Morris: Thomas Edison once observed, “Vision without execution is hallucination.” Here’s my question: Even after having designed the best strategy, what should leaders do if there is no buy-in?
Sims: I’ve experienced this; it happens all the time. If there is no buy-in, leaders should wonder if they are hallucinating. That’s one reason I’m very happy to see the rise of a number of schools of thought featured in Little Bets, such as design, lean startups, and counterinsurgency that advocate failing quickly to learn fast, in order to test assumptions and build on gains that work. We’re living in an era that rewards bottom up innovation, yet top-down thinking is still the dominant management norm, an outgrowth of industrial management. The world is far too uncertain for top-down management – just ask Generals in the Army as they’ve learned in the Middle East, where they don’t know the problems they’ll encounter each day. They have to be able to rapidly adapt.
Morris: In your opinion, are investment opportunities for venture capital firms better, worse, or about the same today as they were when you were associated with Summit Partners? Please explain.
Sims: The market is far more competitive and saturated with capital today than it was several years ago. As the investment hold periods get longer, and the return profiles fall, venture capital as an industry is going through a recalibration, where name brand firms will make it, while a lot of dumb money will go away. In addition, the social media valuations we see today, such as Linked In at 30+ times revenue, or Facebook valued the way it is indicates a bubble. The only question I cannot answer is how long that bubble will last.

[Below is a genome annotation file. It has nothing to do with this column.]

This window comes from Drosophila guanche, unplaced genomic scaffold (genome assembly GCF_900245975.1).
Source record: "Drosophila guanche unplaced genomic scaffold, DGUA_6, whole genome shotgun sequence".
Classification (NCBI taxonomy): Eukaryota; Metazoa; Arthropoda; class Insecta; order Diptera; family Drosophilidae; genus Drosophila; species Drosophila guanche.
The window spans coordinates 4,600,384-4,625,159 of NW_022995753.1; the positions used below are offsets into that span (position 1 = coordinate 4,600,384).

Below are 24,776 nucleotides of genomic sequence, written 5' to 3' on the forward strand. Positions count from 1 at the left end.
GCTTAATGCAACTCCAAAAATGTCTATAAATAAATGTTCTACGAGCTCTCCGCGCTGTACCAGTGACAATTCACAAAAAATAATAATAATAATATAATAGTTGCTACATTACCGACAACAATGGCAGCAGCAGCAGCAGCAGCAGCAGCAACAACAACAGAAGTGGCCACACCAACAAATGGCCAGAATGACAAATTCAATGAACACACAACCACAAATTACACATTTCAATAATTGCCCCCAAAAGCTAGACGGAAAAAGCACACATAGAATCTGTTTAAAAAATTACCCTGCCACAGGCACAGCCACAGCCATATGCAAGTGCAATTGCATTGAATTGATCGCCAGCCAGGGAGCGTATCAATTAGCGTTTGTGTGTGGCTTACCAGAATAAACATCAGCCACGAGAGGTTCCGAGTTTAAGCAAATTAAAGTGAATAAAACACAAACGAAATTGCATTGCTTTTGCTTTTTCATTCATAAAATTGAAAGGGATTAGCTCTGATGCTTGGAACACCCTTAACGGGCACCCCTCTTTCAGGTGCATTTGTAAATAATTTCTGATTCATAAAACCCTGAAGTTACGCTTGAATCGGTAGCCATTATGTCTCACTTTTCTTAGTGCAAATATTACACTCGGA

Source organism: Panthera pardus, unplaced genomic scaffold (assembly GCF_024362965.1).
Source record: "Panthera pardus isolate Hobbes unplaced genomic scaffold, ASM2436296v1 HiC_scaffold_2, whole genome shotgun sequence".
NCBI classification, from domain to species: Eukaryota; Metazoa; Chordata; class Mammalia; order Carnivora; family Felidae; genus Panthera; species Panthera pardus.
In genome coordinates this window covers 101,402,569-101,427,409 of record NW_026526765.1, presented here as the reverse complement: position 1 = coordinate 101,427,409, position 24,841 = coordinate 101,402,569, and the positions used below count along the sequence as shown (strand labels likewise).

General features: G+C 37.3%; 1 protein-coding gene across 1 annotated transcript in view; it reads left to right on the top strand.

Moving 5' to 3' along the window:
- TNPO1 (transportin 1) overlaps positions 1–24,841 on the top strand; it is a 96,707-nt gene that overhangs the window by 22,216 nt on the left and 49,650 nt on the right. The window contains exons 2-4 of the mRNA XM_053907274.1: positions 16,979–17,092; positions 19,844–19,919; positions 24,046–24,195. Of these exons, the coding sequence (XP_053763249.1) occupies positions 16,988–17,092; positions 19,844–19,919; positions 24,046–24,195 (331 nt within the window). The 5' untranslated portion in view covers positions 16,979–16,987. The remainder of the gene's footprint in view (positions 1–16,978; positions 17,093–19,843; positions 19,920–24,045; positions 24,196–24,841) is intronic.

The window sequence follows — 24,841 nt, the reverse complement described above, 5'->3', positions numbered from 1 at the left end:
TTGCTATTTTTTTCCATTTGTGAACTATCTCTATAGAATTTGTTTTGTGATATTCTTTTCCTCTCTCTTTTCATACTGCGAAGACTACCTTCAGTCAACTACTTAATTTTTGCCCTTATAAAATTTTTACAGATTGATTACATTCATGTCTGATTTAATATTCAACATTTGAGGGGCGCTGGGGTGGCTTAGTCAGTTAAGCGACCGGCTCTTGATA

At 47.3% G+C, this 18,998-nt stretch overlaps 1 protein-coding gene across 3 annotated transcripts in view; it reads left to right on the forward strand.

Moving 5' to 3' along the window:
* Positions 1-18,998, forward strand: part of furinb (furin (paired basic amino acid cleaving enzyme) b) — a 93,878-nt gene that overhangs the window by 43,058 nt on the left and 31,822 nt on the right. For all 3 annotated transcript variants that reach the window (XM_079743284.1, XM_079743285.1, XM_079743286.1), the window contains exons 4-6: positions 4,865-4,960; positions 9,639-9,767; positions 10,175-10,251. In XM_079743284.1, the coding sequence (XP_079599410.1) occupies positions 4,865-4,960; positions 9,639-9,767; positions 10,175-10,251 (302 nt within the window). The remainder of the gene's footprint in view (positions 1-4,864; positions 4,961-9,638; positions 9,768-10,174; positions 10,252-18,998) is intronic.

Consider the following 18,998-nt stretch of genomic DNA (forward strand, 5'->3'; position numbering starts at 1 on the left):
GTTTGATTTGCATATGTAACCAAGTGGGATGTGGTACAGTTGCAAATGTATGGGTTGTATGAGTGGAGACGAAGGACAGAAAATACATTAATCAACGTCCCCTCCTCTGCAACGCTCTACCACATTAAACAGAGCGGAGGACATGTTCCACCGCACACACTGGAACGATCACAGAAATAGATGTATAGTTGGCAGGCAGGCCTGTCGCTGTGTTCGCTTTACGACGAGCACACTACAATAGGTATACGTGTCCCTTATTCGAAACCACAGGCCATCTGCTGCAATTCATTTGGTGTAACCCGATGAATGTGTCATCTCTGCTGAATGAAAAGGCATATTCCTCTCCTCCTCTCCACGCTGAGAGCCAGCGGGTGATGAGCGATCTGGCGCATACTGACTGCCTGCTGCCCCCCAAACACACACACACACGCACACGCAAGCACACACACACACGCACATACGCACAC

Morris: Now please shift your attention to True North, a book you co-authored with Bill George. For those who have not as yet read it, what is “true north” and what is its significance?
Sims: Your True North represents your most deeply held values and aspirations.
Morris: What are the defining characteristics of “authentic leadership”?
Sims: Bill George defined authentic leadership along five dimensions in his book Authentic Leadership, most importantly leading from an ethical set of values, and a sense of purpose.
Morris: Throughout history, who do you think offer the best examples of an “authentic” leader? Please explain.
Sims: Abraham Lincoln, Nelson Mandela, Jane Adams, Bill Hewlett and Dave Packard. Oprah and Pixar’s Ed Catmull is a great modern day example, as are the leaders Jim Collins profiles as Level 5 Leaders in Good to Great.
Morris: Were Hitler and Stalin authentic leaders? Please explain.
Sims: No, because they weren’t ethical.
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To read the complete interview, please click here.
Peter Sims cordially invites you to check out the resources at these websites:
How and why “a purposeful story, well told, is the greatest tool for business.”